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Q2a. what is a CAD software? http://en.wikipedia.

org/wiki/Computer-aided_design Computer-aided design (CAD), also known as computer-aided design and drafting (CADD),[1] is the use of computer systems to assist in the creation, modification, analysis, or optimization of a design.[2] Computer-aided drafting describes the process of creating a technical drawing with the use of computer software.[3] CAD software is used to increase the productivity of the designer, improve the quality of design, improve communications through documentation, and to create a database for manufacturing.[4] CAD output is often in the form of electronic files for print or machining operations. CAD software uses either vector based graphics to depict the objects of traditional drafting, or may also produce raster graphics showing the overall appearance of designed objects. CAD often involves more than just shapes. As in the manual drafting of technical and engineering drawings, the output of CAD must convey information, such as materials, processes, dimensions, and tolerances, according to application-specific conventions. CAD may be used to design curves and figures in two-dimensional (2D) space; or curves, surfaces, and solids in three-dimensional (3D) space.[5]

Q3a. What are the applications of computers in manufacturing? http://en.wikipedia.org/wiki/Computer-aided_manufacturing Computer-aided manufacturing (CAM) is the use of computer software to control machine tools and related machinery in the manufacturing of workpieces.[1][2][3][4][5] This is not the only definition for CAM, but it is the most common;[1] CAM may also refer to the use of a computer to assist in all operations of a manufacturing plant, including planning, management, transportation and storage.[6][7] Its primary purpose is to create a faster production process and components and tooling with more precise dimensions and material consistency, which in some cases, uses only the required amount of raw material (thus minimizing waste), while simultaneously reducing energy consumption.[citation needed] CAM is now a system used in schools and lower educational purpoeses CAM is a subsequent computer-aided process after computer-aided design (CAD) and sometimes computer-aided engineering (CAE), as the model generated in CAD and verified in CAE can be input into CAM software, which then controls the machine tool.[3] Q3b. What is data base management system? How it is related to CAD/CAM? http://en.wikipedia.org/wiki/Database_management_system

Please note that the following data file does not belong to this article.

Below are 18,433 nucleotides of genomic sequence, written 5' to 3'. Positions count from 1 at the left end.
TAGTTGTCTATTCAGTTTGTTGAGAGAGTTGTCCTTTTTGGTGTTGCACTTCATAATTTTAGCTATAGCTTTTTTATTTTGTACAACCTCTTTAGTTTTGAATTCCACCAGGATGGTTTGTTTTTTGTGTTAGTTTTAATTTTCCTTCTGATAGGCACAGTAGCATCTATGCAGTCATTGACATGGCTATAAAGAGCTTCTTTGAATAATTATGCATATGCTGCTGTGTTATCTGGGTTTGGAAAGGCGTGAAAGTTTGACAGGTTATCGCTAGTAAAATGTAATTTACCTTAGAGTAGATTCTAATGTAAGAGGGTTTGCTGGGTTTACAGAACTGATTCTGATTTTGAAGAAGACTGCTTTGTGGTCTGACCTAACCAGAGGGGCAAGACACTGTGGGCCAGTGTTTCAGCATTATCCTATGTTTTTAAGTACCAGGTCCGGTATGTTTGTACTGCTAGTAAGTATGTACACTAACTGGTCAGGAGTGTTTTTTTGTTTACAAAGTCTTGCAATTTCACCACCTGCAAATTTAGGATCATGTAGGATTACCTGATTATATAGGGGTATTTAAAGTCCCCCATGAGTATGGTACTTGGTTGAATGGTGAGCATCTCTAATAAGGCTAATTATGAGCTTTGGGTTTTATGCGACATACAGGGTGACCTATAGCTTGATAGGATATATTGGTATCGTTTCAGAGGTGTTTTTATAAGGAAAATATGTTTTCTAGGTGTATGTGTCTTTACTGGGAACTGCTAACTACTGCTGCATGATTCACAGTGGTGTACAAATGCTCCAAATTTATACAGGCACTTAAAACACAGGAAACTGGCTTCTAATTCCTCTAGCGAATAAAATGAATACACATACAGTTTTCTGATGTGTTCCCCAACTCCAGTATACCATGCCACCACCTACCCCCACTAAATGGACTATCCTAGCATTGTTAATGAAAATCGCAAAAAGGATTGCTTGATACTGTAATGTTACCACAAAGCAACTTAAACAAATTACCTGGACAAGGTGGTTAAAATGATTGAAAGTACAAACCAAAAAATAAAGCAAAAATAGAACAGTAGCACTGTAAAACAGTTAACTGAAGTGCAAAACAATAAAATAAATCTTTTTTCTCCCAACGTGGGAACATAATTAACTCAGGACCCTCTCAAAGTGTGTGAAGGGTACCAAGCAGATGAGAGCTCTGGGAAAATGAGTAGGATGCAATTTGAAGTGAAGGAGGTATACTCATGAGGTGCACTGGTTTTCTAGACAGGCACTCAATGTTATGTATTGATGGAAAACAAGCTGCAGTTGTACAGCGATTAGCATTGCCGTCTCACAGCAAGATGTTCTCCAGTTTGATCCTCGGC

A database management system (DBMS) is a software package with computer programs that controls the creation, maintenance, and use of a database. It allows organizations to conveniently develop databases for various applications. A database is an integrated collection of data records, files, and other objects. A DBMS allows different user application programs to concurrently access the same database. DBMSs may use a variety of database models, such as the relational model or object model, to conveniently describe and support applications. It typically supports query languages, which are in fact high-level programming languages, dedicated database languages that considerably simplify writing database application programs. Database languages also simplify the database organization as well as retrieving and presenting information from it. A DBMS provides facilities for controlling data access, enforcing data integrity, managing concurrency control, and recovering the database after failures and restoring it from backup files, as well as maintaining database security. (page 123 , chapter 5.2 of book) Q4a. What are various geometric trans formations?Explain 2D transformations in detail. Page 423 of book..chapter 12.2.fifth line of first paragraph. http://www.engr.sjsu.edu/ragarwal/ME165/ME165_Lecture_Notes_files/Chapter%202_2D _TRANSFORMATION.pdf Two-Dimensional Transformation Geometric transformations have numerous applications in geometric modeling, e.g., manipulation of size, shape, and location of an object. In CAD, transformation is also used to generate surfaces and solids by sweeping curves and surfaces, respectively. The term sweeping refers to parametric transformations, which are utilized to generate surfaces and solids. When we sweep a curve, it is transformed through several positions along or around an axis, generating a surface. The appearance of the generated surface depends on the number of instances of the transformation. A parameter t or s is varied from 0 to 1, with the interval value equal to the fraction of the parameter. For example, to generate 10 instances, the parameter will have a value t/10 or s/10. To develop an easier understanding of transformations, we will first study the two-dimensional transformations and then extend it to the study of three-dimensional transformations. Until we get to the discussion of surfaces and solids, we will limit our discussion of transformation to only the simple cases of scaling, translation, rotation, and the combinations of these. Applications of transformations will become apparent when we discuss the surface and solid modeling. There are two types of transformations: Modeling Transformation: this transformation alters the coordinate values of the object. Basic operations are scaling, translation, rotation and, combination of one or more of these basic transformations. Examples of these transformations can be easily found in